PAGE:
We have seen versions of this tale many times before: the self-glorifying, distinctly unheroic artist-hero questing for his identity through changes of scene, sexual encounters that stop short of love, and the supposedly redemptive act of creation.
The twist in Stew and Heidi Rodewald's Passing Strange, developed in collaboration with Annie Dorsen, is the frame. The story is related by the Narrator, a grown-up version of the misguided Youth, with a distinct sense of irony and self-criticism – and a kinetic, eclectic score that ranges from gospel to punk rock.
On Broadway, a decade ago, the singer-songwriter Stew (who wrote the book and lyrics and co-composed the score with Rodewald) played the autobiographical Narrator. He attended Wednesday's electric opening-night performance at the Wilma Theater, where the charismatic Kris Coleman ably slipped into the Narrator's part. (The theater is presenting this revival in association with Evamere Entertainment.)
As the solipsistic African American Youth who leaves South Central Los Angeles in the 1980s for the pleasures of Amsterdam and Berlin, Jamar Williams gives a fully committed, physically demanding performance edged with satire. Completing the trio of leads is the radiant Kimberly S. Fairbanks as Mother, whose love Youth discounts at his peril.
Under the high-energy direction of Tea Alagić and music direction of Amanda Morton, the remaining four actors each portray three characters, one in each city, with precision and (deliberately exaggerated) style. Three – Taysha Marie Canales, Lindsay Smiling, and Anthony Martinez-Briggs – are members of the Wilma's homegrown HotHouse Company. There's also an onstage four-piece band that, like the Narrator, occasionally interacts with the characters.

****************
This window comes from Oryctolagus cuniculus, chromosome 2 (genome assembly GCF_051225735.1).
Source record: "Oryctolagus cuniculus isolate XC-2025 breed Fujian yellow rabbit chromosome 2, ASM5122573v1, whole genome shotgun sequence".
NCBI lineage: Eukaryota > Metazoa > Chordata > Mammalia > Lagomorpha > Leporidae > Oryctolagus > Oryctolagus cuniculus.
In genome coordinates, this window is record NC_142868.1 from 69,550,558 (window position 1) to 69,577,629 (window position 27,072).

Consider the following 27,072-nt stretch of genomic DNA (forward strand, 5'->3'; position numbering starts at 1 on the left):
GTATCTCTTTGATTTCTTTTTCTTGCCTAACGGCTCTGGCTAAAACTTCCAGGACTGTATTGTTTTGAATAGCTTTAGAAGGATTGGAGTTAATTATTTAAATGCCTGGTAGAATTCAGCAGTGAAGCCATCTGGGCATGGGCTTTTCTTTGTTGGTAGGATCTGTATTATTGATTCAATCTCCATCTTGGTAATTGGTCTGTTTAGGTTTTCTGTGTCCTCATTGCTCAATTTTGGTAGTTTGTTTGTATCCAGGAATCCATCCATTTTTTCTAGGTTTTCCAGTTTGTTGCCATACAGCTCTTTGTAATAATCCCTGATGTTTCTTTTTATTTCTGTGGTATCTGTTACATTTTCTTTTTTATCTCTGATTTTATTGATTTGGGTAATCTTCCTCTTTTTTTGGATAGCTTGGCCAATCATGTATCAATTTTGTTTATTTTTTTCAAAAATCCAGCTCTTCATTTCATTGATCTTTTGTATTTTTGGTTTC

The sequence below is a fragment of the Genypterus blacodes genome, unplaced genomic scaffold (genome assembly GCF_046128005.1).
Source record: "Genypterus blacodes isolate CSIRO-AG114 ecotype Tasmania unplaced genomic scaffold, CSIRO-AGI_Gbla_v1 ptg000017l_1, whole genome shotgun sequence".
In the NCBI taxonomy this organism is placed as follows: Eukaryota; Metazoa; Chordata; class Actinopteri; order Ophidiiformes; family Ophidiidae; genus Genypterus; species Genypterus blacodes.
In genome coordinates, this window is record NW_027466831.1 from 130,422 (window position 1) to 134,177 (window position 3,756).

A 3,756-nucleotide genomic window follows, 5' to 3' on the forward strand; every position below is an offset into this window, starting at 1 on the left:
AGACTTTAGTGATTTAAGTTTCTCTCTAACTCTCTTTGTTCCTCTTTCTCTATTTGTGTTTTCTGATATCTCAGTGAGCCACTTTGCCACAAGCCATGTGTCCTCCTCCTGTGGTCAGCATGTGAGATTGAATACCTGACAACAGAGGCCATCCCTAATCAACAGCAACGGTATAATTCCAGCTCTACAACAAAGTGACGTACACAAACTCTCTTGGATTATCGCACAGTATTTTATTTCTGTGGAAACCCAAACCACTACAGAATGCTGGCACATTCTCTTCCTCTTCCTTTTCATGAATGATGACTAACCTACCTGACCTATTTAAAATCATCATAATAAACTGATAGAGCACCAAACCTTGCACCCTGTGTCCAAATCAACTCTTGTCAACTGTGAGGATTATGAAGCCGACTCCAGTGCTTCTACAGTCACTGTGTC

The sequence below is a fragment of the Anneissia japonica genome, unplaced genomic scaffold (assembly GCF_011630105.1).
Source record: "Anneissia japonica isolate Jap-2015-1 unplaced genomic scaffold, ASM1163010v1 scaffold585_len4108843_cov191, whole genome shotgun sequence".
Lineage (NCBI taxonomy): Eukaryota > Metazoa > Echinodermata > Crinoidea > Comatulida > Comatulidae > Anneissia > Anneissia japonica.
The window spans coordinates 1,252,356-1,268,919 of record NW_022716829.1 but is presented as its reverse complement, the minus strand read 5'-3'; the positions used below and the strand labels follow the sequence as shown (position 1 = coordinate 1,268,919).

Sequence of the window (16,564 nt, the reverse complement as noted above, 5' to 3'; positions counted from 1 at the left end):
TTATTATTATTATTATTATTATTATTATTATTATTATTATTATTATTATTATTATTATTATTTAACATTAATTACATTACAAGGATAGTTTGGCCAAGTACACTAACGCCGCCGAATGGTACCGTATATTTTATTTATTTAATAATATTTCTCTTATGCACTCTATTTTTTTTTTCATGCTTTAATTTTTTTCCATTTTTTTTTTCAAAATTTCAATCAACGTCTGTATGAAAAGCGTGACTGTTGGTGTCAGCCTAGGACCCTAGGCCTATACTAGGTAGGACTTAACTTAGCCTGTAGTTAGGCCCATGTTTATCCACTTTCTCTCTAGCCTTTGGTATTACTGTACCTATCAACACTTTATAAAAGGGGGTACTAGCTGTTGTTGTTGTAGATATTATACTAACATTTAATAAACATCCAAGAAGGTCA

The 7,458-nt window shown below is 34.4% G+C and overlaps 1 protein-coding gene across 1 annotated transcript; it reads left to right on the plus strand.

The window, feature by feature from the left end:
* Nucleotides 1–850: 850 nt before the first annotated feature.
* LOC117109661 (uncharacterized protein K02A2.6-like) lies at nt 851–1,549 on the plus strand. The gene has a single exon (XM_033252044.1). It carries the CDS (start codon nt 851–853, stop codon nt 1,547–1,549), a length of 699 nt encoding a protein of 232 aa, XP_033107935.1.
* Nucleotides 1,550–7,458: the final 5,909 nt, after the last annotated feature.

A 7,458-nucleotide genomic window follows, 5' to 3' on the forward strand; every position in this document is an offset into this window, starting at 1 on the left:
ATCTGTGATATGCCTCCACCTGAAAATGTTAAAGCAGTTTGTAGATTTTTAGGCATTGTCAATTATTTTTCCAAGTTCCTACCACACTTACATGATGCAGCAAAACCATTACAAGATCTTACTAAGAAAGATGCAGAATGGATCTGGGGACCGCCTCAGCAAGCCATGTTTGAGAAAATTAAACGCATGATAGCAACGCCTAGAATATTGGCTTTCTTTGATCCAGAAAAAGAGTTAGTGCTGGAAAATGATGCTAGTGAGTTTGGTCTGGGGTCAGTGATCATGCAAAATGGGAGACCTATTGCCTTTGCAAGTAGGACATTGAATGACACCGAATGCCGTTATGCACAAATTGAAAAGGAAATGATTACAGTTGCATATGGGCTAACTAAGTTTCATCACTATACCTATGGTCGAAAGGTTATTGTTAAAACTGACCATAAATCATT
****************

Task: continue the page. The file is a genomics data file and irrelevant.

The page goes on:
The show's set, by Scott Pask, is essentially a black concert stage, augmented by Thom Weaver's alternately mysterious, psychedelic, and stark lighting and Christopher Ash and Tal Yarden's projections. The engaging choreography is by Constantine Baecher, the punk-influenced costumes by Vasilija Zivanic, and the sound design by Nick Kourtides.
One of the show's points of interest is its interrogation of blackness. Stew's Tony Award-winning book has Mother speaking in black dialect when she's scolding her son – then abruptly, comically, switching to softer middle-class cadences. Among his politically radical Berlin friends, Youth poses as a street-smart ghetto dweller from the projects – a black man passing as a stereotypical black man, an inauthentic means of claiming authenticity.
Stew has some pronounced feelings about the role-playing required of blacks – by whites and by one another. In one comic riff, a romantic prospect from Youth's L.A. Baptist church lectures him on how to be just black enough to woo her – but not too black to miss out on the education and corporate success necessary to keep her. In Europe, by contrast, Youth finds the freedom to do (more) drugs, have orgiastic sex, and fully embrace his pop-music artistic dreams.
Near the show's end, Youth declares: "Life is a mistake that only art can correct." Maybe – but that's just the half of it. Another moral of Passing Strange is akin to that of The Wizard of Oz: There's no place like home.